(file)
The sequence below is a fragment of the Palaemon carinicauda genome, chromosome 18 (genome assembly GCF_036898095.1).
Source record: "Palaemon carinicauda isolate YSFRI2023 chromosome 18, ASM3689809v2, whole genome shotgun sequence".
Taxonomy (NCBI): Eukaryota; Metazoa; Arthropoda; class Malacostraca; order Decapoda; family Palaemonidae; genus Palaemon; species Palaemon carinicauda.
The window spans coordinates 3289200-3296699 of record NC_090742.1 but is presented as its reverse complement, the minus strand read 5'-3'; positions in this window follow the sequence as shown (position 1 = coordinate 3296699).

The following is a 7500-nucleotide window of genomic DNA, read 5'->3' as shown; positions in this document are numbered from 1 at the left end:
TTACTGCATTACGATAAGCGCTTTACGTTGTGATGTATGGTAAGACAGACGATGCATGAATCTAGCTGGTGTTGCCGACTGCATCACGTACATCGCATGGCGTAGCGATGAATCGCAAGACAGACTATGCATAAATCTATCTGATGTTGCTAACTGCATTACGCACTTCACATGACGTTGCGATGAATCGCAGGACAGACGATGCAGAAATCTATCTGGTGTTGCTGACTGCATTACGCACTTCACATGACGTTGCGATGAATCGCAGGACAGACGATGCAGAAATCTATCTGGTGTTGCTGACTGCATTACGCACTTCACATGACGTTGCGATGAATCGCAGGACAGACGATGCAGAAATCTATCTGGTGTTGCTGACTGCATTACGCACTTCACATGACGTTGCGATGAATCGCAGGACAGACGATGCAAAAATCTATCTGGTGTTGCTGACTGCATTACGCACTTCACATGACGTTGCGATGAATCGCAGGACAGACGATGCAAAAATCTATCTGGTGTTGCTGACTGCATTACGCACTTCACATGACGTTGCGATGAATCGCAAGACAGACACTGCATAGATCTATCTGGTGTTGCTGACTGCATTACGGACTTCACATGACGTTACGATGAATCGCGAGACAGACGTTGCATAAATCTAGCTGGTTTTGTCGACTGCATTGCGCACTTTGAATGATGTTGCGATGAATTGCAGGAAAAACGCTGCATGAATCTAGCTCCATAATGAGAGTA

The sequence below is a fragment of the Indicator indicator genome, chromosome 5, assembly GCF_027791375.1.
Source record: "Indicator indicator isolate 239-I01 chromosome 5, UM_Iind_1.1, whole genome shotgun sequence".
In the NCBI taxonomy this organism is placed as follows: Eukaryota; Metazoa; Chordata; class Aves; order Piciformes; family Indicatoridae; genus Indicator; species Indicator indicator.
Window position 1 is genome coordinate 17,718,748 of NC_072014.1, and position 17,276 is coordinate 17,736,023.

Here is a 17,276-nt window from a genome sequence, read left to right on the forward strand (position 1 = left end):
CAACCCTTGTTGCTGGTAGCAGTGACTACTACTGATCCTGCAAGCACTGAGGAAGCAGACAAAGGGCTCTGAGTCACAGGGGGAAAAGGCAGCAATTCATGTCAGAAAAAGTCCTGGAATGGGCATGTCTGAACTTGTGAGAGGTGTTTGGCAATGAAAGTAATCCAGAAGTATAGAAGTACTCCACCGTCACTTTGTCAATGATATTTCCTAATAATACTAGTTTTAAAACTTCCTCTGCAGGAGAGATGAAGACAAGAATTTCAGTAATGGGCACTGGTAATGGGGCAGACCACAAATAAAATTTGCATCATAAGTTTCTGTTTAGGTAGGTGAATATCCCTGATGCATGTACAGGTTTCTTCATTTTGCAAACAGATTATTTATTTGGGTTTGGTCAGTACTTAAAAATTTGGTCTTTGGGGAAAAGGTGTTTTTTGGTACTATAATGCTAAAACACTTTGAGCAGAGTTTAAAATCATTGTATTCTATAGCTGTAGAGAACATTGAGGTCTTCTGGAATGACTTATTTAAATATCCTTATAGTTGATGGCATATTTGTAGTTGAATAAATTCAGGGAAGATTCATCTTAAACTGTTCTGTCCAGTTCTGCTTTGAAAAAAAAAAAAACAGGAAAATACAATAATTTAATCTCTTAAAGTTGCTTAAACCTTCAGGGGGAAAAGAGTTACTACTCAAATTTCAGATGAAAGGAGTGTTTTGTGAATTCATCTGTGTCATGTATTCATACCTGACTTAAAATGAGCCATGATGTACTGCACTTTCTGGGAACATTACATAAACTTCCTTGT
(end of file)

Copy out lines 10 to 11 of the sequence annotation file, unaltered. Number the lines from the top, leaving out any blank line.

Window position 1 is genome coordinate 17,718,748 of NC_072014.1, and position 17,276 is coordinate 17,736,023.

Here is a 17,276-nt window from a genome sequence, read left to right on the forward strand (position 1 = left end):